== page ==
Kelly: So why don’t you want to go out with Tim?
Me: It’s not that I don’t want to go out with Tim, I just don’t want to go out with anyone right now.
Kelly: Well, what’s wrong with him?
Me: Nothing’s wrong with him, I just don’t want to date anyone right now. I’m done with boys for a while.
Barbara: Well, what do you like about him?
Me: I like that he makes eye contact when we talk, and he has a great smile that lights up his whole face, and he laughs with his whole body. He’s also brilliant, and educated, and talks with me, not at me.
Kelly: Well he sounds like a great guy.
Barbara: I can’t believe that you don’t want to go out with him.
Me: Okay, I tell you what—if I bowl a strike next, I’ll ask him out.
Robbie: I’d like another drink, please.

This went on for… months. Really. It probably felt like years to Robbie, but it was really only months. By the end of the bowling season I had officially finished not breaking up with the guy who wasn’t really dating me (it may sound as if I’m being overly harsh on this boy; he really did have some redeeming qualities, but this is my story so I’ll tell it like I felt it at the time).

I will skip over the many occasions wherein Kelly and Robbie invited Tim and I (and sometimes others) over to their house for evenings of television, in order to set Tim and myself up. I’ll also skip the science fiction convention wherein it was arranged so that Tim and I would room together—and even had to platonically share a bed. Suffice to say that in all of these instances, he made no moves. Not a single one. This lead to many discussions over whether or not he was shy, or gay, or had a secret girlfriend. Even other co-workers would engage him in conversation, trying to get a feel for what he thought about me or whether or not he had a little something else going on, on the side.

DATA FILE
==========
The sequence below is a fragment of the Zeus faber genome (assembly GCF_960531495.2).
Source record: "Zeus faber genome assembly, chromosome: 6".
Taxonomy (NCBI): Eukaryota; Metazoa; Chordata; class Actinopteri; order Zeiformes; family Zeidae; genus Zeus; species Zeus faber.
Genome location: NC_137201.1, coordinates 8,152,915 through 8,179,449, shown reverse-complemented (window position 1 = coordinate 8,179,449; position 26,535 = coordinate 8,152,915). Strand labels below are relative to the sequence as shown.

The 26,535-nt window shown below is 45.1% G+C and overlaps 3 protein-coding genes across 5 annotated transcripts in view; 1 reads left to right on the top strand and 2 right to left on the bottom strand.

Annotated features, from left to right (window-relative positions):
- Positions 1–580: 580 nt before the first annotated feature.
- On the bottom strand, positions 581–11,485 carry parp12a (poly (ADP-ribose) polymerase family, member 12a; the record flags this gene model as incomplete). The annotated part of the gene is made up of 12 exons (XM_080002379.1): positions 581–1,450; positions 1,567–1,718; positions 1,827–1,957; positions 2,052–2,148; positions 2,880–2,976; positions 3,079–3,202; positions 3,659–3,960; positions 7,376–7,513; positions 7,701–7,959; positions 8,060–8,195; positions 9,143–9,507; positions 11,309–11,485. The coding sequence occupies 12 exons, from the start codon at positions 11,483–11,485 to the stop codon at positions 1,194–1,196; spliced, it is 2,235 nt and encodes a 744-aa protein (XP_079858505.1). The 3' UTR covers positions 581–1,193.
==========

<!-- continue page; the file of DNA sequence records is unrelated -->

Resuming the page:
But there were two problems. One was that he had told me early in our many talks that he didn’t like Gainesville, and was thinking about moving. Well, crap. I was done with dating emotionally unavailable guys; I certainly wasn’t going to get involved with someone who was soon going to leave town! I love Gainesville, and have no plans to leave any time soon (barring alien abduction). The other thing is that he’s not a pet person, and had no desire to become a pet person. At the time I had two dogs and four cats. There were signs at the beginning that this might not be a good match.

Meanwhile, between the science fiction convention and The First Kiss, my father was diagnosed with inoperable cancer.

Hanging out with Tim was a nice thing to do that first weekend that dad was in the hospital, being diagnosed. Hanging out with Tim didn’t have to do with death, with sorrow, with the sudden earthquake of my life. Being with Tim was … safe. Except for the first time I kissed him. To my utter shame, he did not kiss me back. No, he just sat there on the couch and stared at me. The good news is that it wasn’t that he didn’t want to kiss me—it was just that I’d surprised him. So when I leaned over and kissed him a second time, he kissed me back. Good times!